In Evie Wyld’s second novel, Jake Whyte, a shearer with a murky past, has left Australia and begun a new life as a sheep farmer on a remote British island. In theory, all she should have to do is tend the sheep and live quietly. But soon she finds herself dealing with suspicious locals, a mysterious visitor named Lloyd, and the vicious attacks on the animals. But why has she fled her own country? Who is she hiding from? And what caused the terrible scars all over her back?
In alternating chapters, All the Birds, Singing tells the story of Jake’s life now, and the events which have brought her to the island. Structurally, the even-numbered backstory chapters move in reverse chronological order, so in most cases we see effects transpire before their causes become apparent. It’s often the case in books with this sort of structure that one “strand” of narrative is more engrossing than the other, leaving the reader keen to dash through certain chapters, keen to get back to the storyline that interests him more; Wyld’s skill, achieved partly by keeping each chapter terse and to-the-point, is to ensure that never happens.
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The careful meting out of revelations as All the Birds, Singing goes on ratchets up the tension, more so than might seem feasible for a set of chapters which moves backwards in time. To show why and how Jake should end up in the bleak farmhouse setting, watching her back all the time, we are shown a series of appalling incidents: Jake is variously abused, abducted, preyed upon and cast out, all amply justifying her decision to leave her past life behind. This is a slim novel, though, and I found myself wishing Wyld had spent more time with the “past Jake”; characters come and go very quickly in these episodes, and there’s something a little too neat about the way the structure operates, with each chapter effectively posing a question which the subsequent, “earlier” fragment answers, before setting up its own question. It all unfurls from, or perhaps furls into, very satisfyingly, a scene which not only explains the novel’s rather cumbersome title (I hear Wyld agonised about the comma; my view is that the name fails to speak to the novel’s contents) but demonstrates in chilling fashion the split-second decision that has had the far-reaching ramifications we’ve so far seen.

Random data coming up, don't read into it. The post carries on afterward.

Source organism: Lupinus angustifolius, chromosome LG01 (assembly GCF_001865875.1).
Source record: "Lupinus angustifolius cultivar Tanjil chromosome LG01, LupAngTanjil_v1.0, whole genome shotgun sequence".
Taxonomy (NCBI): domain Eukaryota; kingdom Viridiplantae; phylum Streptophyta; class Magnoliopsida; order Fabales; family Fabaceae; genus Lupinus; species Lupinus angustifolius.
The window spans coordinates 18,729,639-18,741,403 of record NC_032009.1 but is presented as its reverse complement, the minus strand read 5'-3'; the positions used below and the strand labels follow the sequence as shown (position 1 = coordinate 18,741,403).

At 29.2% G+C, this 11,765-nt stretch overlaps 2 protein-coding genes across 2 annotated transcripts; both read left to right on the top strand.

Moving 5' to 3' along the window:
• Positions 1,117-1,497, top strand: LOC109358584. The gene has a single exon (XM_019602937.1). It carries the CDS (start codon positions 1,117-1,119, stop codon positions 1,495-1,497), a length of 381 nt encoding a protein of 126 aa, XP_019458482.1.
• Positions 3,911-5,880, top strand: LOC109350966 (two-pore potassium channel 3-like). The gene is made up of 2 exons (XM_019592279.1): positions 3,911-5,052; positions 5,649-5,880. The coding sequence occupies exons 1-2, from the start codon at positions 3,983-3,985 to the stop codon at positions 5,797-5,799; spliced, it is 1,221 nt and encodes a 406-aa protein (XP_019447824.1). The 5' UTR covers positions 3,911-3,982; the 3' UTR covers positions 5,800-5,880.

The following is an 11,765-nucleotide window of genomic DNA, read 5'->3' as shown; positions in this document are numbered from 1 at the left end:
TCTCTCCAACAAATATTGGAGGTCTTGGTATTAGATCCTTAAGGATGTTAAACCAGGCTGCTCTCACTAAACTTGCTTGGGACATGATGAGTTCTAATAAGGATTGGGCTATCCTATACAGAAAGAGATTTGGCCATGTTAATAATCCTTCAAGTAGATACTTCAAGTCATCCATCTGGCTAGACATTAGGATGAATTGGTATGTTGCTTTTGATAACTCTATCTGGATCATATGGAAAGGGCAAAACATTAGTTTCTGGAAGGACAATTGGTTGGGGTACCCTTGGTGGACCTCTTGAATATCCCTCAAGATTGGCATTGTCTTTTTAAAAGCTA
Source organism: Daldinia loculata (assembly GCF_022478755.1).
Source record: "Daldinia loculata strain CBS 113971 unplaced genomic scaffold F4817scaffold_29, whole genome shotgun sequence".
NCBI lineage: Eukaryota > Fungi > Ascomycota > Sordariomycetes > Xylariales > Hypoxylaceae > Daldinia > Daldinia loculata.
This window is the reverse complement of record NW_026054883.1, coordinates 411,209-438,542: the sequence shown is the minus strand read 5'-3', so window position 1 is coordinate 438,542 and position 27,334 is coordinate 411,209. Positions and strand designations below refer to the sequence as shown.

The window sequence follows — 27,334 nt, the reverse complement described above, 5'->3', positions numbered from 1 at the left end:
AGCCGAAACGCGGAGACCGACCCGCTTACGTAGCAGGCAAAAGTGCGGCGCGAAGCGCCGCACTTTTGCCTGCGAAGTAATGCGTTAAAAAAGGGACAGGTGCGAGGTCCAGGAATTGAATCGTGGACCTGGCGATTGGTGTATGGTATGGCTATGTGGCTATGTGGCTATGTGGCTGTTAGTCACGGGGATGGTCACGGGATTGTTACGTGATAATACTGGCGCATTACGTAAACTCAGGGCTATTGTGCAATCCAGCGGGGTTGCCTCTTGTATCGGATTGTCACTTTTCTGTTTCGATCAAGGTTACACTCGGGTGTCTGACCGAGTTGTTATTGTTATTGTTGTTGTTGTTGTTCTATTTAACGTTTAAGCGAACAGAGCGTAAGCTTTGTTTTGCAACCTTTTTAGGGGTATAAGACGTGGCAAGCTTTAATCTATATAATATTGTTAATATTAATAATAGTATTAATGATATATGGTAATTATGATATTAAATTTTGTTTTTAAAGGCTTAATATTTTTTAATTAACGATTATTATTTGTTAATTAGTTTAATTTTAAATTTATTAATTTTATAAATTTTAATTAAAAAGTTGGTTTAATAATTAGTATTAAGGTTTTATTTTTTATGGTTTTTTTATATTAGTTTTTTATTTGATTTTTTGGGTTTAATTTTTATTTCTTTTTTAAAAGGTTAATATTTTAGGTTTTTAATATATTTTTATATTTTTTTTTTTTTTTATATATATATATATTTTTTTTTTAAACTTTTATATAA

It all unfurls from, or perhaps furls into, very satisfyingly, a scene which not only explains the novel’s rather cumbersome title but demonstrates in chilling fashion the split-second decision that has had the far-reaching ramifications we’ve so far seen
In the contemporary chapters, similar tension is generated through a series of enigmatic incidents and ambiguous visitors. A disturbed young man, son of the former resident of the farmhouse where Jake now lives, turns up in a disordered state; another man, Lloyd, seemingly a down-and-out, is found sleeping in one of the farm buildings, his past as mysterious as Jake’s own. It takes some time for Jake to trust him, but eventually they become housemates, though not quite confidants. I found Lloyd a little underdeveloped, though the dialogue between him and Jake is beautifully observed – each of them taking great pains to avoid being tender to one another. The necessity of leaving Lloyd’s motives uncertain, and the fact that Wyld’s story, so tightly plotted, has something of the thriller about it, meant I found myself half-expecting Lloyd to be some agent of the people she’s left behind in Australia, tying the two narrative strands together. Instead, they pair up to investigate what is brutally killing sheep on the farm – an animal, Jake thinks, neither a fox nor a cat, glimpsed at times and apparently capable of entering the house.
The concluding chapter, in which they seem to confront the creature which has been terrorising them, takes the most tentative step towards suggesting a happy future for these characters, though its lips are sealed as to the nature of the “monster” they have found. (This reader suspects the killer to be of the genus Metaphoram colossus.) At the same time, a subtle parallel between events in the “then” and “now” chapters gives a similarly opaque hint that Jake has overcome the past which has brought her to this place. This is a terrific novel, beautifully written, whose only flaw arises from the admittedly enviable control Wyld exercises over her prose, her story and her characters. The consequence is that the book feels a little over-precise. In her next book, I’d love to see her really cut loose and take big risks. She’s a great writer: they’d easily pay off. C